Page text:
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Canberra’s Katie Kelly took a step closer to her dream of competing in next year’s Paralympics in Rio de Janeiro today with a gold medal performance at the Yokohama ITU World Paratriathlon Event guided by World Champion and Olympic silver medallist Michellie Jones. 

In just her second World Paratriathlon Event (WPE) and the pair’s first time racing together it could well set Australia up for another exciting era with Kate Doughty also taking gold in the PT4, Emily Tapp gold in the PT1category and Justin Godfrey and Matt Brumby both winning bronze in the PT3 and PT1 divisions respectively.

Kelly was born with Usher Syndrome, a rare deaf and blind degenerative condition and was only recently formally classified as a PT5 athlete after her eyesight had deteriorated to a legally blind status. 


That has not slowed down this amazing 40-year-old, in fact it has urged her on to even greater achievements.

It was a dominating performance from Kelly and Jones, who led from the gun, made even more impressive given the wet and difficult conditions over the sprint distance course (750m swim, 20km cycle and 5km run).

Despite all the challenges that were thrown at them today Kelly and Jones not only handled them, but also thrived in the conditions.

“It was probably more challenging for MJ on the bike but once we did a couple of laps and knew the course it was pretty good,” said Kelly.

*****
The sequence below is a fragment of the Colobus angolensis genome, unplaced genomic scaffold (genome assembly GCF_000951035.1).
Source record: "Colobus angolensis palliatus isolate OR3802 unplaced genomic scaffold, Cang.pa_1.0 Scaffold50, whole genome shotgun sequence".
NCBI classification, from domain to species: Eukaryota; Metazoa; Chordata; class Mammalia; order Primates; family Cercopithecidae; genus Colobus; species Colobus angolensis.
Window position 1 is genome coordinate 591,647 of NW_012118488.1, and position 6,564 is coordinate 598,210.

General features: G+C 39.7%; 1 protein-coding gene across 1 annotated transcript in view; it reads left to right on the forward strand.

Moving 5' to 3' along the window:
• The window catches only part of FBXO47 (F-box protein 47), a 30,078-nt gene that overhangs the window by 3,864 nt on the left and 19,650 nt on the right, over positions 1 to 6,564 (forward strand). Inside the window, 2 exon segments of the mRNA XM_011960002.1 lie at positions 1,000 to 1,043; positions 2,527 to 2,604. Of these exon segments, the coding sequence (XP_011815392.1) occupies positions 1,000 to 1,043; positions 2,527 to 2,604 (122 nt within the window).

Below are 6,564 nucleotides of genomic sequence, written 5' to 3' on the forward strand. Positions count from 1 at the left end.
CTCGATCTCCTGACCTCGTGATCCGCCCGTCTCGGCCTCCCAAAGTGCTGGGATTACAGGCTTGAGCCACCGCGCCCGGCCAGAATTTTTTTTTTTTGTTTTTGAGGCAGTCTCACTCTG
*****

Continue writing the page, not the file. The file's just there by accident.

“This is the first time we raced together, that’s always something different but in terms of swimming in the harbor, the ride and the run, great crowd support and really well organized event, we had a lot of fun.



But champions always rise to the top and Jones did that today for her partner although it wasn’t all smooth sailing.

“For the first time riding the tandem in a race, it was good. For me the technical aspect was perfect because it taught me a lot really quickly,” said Jones, a reigning ITU World Age Group Champion who was happy to step up when Triathlon Australia’s Paratriathlon head coach Corey Bacon asked her to guide Kelly.

“Our plan was to take it a little bit easy on the first lap and then give it a bit more of a go. As long as Katie is happy, I’m happy.

“You just back off a little bit on the course, we hit the straights as hard as we could. We had one scary moment and I’m like whoa, pilot error.

“The more technical it is the quicker I am going to learn, I was happy it was quite technical and wet so you throw everything at us right now and we’re good.

“To be asked to be a guide certainly motivates me after so many years in the sport, it’s nice to do something completely different. 

“Today I actually enjoyed it and it was very different from racing as an individual, but I hope Katie picks me as a guide.”



The eyes of the world will be following them as they continue to move towards a very exciting Road to Rio. It will also see Kelly move up the world rankings from her current position of 13 and closer to a start at the World Championships in Chicago later in the year.